Mr. Parker worked in finance and was the vice president at the Commerce Trust Company in Kansas City.

The two eventually moved to San Diego. I don’t yet know why they chose San Diego, but to me the choice shows good judgment. Nothing against Kansas City, but if you prefer being outdoors looking at roses year-round, wouldn’t you rather be in San Diego? Have you tried to be outdoors in Kansas City in February or August? If you live there, you spend the entire year looking forward to April and October.

So why not move to San Diego and do some good? The Parkers supported the Boy Scouts, San Diego Museum of Art and Northwest Family YMCA.

**

WORST SEGUE EVER

Speaking of good in San Diego, be sure to check out Balboa Park in Bloom, my monthly post on flowering trees from around the world in the heart of San Diego:

Also be sure to check out a tribute to Kate Sessions, the Mother of Balboa Park: https://southparksdblogger.com/2020/05/10/happy-mothers-day-kate-sessions/

Finally, read this exclusive post about an eighty-year-old tour of Balboa Park and its eccentric author: https://southparksdblogger.com/2020/03/03/balboa-park-the-san-diego-tree-man-and-his-hidden-treasure/

Now, back to the show…

**

In 1971 Mrs. Parker established the Parker Foundation. When she passed away a year later, her remaining estate was transferred to the Foundation “to institutionalize [the Parkers’] devotion to the community in perpetuity” [7].

That last part is a fancy way of saying, “Yeah, this is a bucket load of stuff that’s worth a lot of money, so now the smart people running the Foundation are going to do good for the rest of time.”

And all that value went to the Foundation in 1972. Well, wouldn’t you know it. That was the same time Dick Streeper and the San Diego Rose Society were working with San Diego Parks and Rec to finalize plans for a rose garden in Balboa Park.

**

One of the reasons I’ve enjoyed writing this story is the reminder that beautiful parks and gardens don’t just come out of nowhere. They’re not just sitting there waiting for three benches and a gazebo.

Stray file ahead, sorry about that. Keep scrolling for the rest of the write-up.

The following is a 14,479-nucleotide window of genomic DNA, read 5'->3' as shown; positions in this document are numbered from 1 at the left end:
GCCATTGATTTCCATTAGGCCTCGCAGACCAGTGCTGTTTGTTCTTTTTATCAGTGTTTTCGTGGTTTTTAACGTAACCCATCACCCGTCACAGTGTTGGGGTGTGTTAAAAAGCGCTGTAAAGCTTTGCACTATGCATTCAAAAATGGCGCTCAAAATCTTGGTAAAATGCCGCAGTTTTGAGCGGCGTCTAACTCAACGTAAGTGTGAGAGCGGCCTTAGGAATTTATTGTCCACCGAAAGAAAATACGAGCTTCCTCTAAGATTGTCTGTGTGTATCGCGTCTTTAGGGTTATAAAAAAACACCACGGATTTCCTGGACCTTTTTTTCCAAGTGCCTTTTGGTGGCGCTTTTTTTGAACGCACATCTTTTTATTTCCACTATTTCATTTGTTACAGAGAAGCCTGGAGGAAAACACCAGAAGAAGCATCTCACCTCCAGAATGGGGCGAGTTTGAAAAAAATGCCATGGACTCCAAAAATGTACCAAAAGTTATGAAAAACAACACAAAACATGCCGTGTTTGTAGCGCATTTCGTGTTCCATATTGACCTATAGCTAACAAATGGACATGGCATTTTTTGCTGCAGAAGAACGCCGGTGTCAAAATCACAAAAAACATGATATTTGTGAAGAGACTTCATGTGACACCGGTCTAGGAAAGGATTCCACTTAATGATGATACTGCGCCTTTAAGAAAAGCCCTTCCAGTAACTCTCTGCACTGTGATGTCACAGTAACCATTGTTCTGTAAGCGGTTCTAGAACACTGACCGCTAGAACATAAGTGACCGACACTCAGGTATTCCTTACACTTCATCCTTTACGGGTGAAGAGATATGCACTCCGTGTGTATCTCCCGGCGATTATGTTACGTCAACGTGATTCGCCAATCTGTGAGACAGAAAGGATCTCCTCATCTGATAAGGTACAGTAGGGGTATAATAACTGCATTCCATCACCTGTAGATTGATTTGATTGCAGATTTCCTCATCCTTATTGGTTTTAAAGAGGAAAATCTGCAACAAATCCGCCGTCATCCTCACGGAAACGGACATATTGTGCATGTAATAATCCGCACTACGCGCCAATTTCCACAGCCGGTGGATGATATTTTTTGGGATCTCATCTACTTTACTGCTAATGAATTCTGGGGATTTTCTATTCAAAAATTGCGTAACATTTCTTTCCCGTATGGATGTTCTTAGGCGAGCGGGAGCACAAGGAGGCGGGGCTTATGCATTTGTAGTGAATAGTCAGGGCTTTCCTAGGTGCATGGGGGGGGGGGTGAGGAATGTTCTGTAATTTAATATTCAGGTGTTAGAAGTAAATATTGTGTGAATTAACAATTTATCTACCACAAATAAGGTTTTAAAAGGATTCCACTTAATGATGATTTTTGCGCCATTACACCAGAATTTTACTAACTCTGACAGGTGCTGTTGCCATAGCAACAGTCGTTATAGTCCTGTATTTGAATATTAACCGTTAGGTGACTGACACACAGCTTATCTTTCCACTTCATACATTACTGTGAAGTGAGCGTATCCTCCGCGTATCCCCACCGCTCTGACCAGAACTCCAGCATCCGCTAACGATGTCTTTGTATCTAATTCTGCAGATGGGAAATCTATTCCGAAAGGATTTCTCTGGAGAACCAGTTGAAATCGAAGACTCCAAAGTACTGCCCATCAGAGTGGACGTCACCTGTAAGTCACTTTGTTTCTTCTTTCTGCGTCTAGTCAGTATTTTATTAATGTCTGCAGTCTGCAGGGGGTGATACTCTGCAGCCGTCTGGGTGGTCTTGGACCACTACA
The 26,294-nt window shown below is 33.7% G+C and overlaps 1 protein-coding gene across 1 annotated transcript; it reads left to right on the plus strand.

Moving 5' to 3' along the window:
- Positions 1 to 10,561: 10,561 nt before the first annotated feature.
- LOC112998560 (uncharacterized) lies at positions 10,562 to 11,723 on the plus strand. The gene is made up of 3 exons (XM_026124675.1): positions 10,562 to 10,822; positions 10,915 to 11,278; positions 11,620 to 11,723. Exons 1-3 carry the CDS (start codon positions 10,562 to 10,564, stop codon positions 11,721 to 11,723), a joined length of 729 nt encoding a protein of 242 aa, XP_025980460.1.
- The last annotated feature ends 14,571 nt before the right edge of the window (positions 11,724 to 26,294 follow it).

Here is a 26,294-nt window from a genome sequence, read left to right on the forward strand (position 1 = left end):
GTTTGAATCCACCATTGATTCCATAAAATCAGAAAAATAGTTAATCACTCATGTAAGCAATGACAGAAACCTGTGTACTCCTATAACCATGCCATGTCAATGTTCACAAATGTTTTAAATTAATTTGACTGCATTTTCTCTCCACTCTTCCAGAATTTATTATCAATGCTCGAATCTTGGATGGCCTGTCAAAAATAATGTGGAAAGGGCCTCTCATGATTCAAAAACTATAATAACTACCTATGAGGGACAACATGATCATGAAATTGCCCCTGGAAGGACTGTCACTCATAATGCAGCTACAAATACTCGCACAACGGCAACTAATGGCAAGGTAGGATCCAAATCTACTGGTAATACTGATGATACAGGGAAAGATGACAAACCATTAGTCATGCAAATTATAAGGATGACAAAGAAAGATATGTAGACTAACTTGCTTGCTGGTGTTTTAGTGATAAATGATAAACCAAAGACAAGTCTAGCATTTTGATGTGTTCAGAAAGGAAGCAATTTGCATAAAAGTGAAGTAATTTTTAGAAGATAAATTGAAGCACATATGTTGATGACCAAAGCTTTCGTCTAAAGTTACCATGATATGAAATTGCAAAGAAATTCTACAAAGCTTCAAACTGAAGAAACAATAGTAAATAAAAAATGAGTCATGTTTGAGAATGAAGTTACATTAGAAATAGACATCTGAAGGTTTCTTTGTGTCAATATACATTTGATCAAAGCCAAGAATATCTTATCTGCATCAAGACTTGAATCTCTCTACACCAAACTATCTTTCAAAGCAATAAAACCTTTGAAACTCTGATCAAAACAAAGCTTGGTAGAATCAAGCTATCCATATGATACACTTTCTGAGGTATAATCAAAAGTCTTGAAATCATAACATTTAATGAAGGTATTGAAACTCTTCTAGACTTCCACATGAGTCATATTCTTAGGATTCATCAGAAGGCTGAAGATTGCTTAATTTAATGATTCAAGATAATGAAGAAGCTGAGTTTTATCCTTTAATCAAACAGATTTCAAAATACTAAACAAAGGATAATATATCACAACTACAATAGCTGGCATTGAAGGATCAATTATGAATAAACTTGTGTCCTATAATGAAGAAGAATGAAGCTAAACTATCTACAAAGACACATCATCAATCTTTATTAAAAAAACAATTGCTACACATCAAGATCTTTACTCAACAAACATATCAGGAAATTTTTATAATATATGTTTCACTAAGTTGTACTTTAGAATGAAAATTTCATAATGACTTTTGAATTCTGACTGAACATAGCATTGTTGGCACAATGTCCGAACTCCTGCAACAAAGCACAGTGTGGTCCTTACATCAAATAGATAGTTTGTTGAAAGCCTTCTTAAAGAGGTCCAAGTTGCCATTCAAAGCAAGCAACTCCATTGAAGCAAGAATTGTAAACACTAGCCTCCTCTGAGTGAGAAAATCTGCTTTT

That part is easy for me to forget since nature does the heavy lifting. Provides oxygen, sunlight, water, symbiotic relationships, etc.

But to work with nature so that people can enjoy a qualitatively new experience takes vision. Having vision takes a combination of talent, skill, inspiration and a lot of previous perspiration.

And this was a very public vision.

Led by Dick Streeper, rosarians (I love that word) at the San Diego Rose Society pursued a vision that could be visited by millions of people every year.

Can you imagine putting together something that stunning? I’m glad if something I envision in my small backyard garden provides mild enjoyment for the five people a year who see it.

Streeper was involved in every facet of the planning and had to be flexible, patient, and able to muster others’ best efforts and resources.

It took us another four years because at that point we didn’t have a master plan. Also, the eastern portion of the rose garden was built mostly on landfill from the high rise buildings from downtown San Diego, which had to settle for a couple of years before anything could be planted. The Rose Society and rose industry, under my direction, have since donated and supplied virtually all of the roses [8].

And just getting approval for the garden took planning and effort. Required going to those boooooring meetings. The ones where you can’t wait for them to end and get enraged at that audience member who KEEPS asking questions.

Sure, going to one meeting and spouting a few ideas is one thing. Lots of people do that. Just read Nextdoor or Facebook to see how easy it is for people to show up with the sole intention of yapping their own opinions and not hear a word anyone else said (or wrote).

It’s entirely another to pursue a vision, in collaboration with others, for years. That takes a commitment beyond how you feel, and sometimes takes precedence over much more fun and entertaining “stuff”. And is always at risk of failure. That’s the part every committed person in those meetings knows but will not give voice to until it’s really over.